Surviving the Horrors of the Holocaust, Tom Lantos Got a Fresh Start at the UW. Now Serving in Congress, His Story is Part of an Oscar-Winning Film.

By Jon Marmor

At 6 a.m. sharp, the Congressional swimming pool in Washington, D.C., opens for business. Without fail, Tom Lantos is first in line, champing at the bit to begin his daily ritual of 45 minutes of swimming laps.

It's just the beginning of another long, grueling day of meetings, hearings and deal-making for the 71-year-old Democratic representative from the 12th Congressional District in California. But it's one he tackles with unfettered passion and awe, especially when he sees the American flag flying on top of the Capitol building as he makes the short walk from his apartment to the office every day.

"I want to make the most of life," says Lantos, who is in his 20th year in Congress. "I like to work hard to make this a better country, to provide a just government for our people and make sure we have learned from the past."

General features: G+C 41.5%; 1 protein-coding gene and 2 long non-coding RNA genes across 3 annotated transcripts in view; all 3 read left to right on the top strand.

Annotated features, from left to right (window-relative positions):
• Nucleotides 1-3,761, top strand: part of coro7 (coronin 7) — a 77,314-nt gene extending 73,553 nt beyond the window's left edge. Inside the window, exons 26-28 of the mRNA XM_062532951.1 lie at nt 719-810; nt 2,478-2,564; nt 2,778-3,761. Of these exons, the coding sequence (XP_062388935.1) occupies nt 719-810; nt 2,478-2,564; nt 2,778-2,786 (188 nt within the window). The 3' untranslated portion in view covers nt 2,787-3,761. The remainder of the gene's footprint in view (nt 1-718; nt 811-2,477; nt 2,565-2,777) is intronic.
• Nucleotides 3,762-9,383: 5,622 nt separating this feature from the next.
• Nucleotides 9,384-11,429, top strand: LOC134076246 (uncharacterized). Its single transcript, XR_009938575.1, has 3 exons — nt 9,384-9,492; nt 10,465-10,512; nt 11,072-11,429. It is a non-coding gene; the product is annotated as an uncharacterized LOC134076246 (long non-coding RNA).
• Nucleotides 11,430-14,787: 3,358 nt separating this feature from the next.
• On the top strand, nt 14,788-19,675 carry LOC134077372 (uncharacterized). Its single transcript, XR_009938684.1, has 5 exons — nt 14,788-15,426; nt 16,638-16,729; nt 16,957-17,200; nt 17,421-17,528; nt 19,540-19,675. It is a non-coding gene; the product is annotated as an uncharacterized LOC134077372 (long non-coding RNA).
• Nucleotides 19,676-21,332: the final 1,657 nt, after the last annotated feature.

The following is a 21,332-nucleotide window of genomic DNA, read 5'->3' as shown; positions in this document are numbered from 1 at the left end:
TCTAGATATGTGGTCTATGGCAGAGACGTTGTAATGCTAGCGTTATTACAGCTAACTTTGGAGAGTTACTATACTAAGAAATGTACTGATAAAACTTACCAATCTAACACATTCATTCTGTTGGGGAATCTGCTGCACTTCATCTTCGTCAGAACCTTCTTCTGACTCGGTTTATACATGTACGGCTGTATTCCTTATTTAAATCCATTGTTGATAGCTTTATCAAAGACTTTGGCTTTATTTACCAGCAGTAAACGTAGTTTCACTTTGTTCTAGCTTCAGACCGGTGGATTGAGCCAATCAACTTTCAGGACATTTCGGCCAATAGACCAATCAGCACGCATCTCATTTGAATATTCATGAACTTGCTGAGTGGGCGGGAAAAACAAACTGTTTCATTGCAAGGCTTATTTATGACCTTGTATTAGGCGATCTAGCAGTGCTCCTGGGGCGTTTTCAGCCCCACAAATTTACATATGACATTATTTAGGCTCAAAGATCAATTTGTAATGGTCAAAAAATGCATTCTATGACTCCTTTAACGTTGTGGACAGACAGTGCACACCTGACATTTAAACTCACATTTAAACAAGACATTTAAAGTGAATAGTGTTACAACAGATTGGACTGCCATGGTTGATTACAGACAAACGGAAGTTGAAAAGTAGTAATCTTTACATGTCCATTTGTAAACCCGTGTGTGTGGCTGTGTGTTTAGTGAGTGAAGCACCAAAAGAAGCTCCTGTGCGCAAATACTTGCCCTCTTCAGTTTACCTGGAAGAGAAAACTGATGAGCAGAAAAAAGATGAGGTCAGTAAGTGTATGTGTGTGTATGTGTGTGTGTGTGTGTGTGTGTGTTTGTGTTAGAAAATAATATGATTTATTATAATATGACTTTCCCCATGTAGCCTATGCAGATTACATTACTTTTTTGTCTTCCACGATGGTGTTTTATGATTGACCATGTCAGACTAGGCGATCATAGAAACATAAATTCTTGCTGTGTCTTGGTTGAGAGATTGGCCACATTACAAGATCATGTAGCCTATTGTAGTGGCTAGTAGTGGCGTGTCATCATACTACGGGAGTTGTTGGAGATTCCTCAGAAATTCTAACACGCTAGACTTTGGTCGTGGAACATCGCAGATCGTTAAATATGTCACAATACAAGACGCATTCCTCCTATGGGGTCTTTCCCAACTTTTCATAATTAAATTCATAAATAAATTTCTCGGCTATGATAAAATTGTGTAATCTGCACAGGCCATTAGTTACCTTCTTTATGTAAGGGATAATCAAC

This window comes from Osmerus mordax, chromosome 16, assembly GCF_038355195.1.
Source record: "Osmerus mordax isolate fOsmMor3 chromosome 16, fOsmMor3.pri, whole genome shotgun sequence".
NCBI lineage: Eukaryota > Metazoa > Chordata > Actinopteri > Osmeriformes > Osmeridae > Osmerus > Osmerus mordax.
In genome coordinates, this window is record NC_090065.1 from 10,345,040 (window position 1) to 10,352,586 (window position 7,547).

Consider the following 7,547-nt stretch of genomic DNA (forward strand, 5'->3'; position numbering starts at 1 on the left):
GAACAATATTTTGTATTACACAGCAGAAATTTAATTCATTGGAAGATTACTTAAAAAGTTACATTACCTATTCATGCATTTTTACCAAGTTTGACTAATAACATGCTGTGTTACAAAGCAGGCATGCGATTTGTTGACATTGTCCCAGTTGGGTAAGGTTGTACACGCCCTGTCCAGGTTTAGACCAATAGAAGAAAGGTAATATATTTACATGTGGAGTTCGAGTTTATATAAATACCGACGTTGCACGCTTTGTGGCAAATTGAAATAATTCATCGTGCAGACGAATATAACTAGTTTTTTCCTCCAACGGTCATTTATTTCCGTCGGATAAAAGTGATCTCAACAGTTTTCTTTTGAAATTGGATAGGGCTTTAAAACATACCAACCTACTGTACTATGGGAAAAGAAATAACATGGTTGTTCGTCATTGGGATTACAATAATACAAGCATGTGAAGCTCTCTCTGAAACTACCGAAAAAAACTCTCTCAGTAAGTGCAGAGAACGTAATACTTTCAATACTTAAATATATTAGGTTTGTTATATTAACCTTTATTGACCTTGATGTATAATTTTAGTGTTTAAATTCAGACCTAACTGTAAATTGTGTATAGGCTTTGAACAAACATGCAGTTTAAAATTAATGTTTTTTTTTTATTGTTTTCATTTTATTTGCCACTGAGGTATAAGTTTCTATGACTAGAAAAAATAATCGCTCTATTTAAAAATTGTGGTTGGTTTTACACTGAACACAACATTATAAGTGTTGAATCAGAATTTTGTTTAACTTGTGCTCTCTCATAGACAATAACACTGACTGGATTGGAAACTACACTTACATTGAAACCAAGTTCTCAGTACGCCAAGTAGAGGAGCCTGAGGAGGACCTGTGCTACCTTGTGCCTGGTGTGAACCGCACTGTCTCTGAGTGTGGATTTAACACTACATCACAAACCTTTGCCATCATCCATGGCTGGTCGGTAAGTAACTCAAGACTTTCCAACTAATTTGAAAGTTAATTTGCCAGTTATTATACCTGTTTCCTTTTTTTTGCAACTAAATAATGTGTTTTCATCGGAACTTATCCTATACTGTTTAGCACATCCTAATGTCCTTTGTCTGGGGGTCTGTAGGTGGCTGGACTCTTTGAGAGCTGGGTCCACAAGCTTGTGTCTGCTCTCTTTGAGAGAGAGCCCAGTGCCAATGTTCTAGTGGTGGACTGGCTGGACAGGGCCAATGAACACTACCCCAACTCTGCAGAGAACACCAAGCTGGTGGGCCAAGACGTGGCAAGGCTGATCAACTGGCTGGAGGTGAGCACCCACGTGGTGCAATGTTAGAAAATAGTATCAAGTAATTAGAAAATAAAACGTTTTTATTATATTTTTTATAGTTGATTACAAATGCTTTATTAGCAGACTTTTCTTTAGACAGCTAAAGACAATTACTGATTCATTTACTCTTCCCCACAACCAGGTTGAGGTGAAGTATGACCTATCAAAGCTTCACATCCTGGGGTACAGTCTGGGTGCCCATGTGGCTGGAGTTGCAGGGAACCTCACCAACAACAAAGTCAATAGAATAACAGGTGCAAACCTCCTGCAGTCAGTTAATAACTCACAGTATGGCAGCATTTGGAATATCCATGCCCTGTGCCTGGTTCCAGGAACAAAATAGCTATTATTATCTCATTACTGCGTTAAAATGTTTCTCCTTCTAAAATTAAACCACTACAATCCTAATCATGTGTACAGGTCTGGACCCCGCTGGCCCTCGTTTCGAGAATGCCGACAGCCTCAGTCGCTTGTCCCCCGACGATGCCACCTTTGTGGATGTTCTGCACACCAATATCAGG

The past defines this University of Washington alumnus in a way few of his fellow former classmates know. Lantos is the only Holocaust survivor ever elected to Congress. A Hungarian-born Jew who grew up during the rise of Adolf Hitler and Nazi Germany, Lantos is one of five people featured in the Academy Award-winning documentary The Last Days. The movie was executive-produced by Steven Spielberg and his Survivors of the Shoah Visual History Foundation, a non-profit organization dedicated to videotaping and archiving interviews of Holocaust survivors the world over.

Rep. Tom Lantos, '49, '50, and his wife Annette. Photo by Geoffrey Clifford, © 1997 Suvivors of the Shoah Visual History Foundation.

A leading human rights statesman, he's an expert in foreign policy, and a force in investigating government waste, fraud and mismanagement.

When people tell him his daily schedule is crazy, he just laughs. After all, handling his myriad duties in the nation's capital, jetting 3,000 miles back home to his upper-middle class district south of San Francisco, and keeping up with his wife, two grown daughters and 17 grandchildren is nothing.

"Compared to what I have been through," he says, "this is easy."

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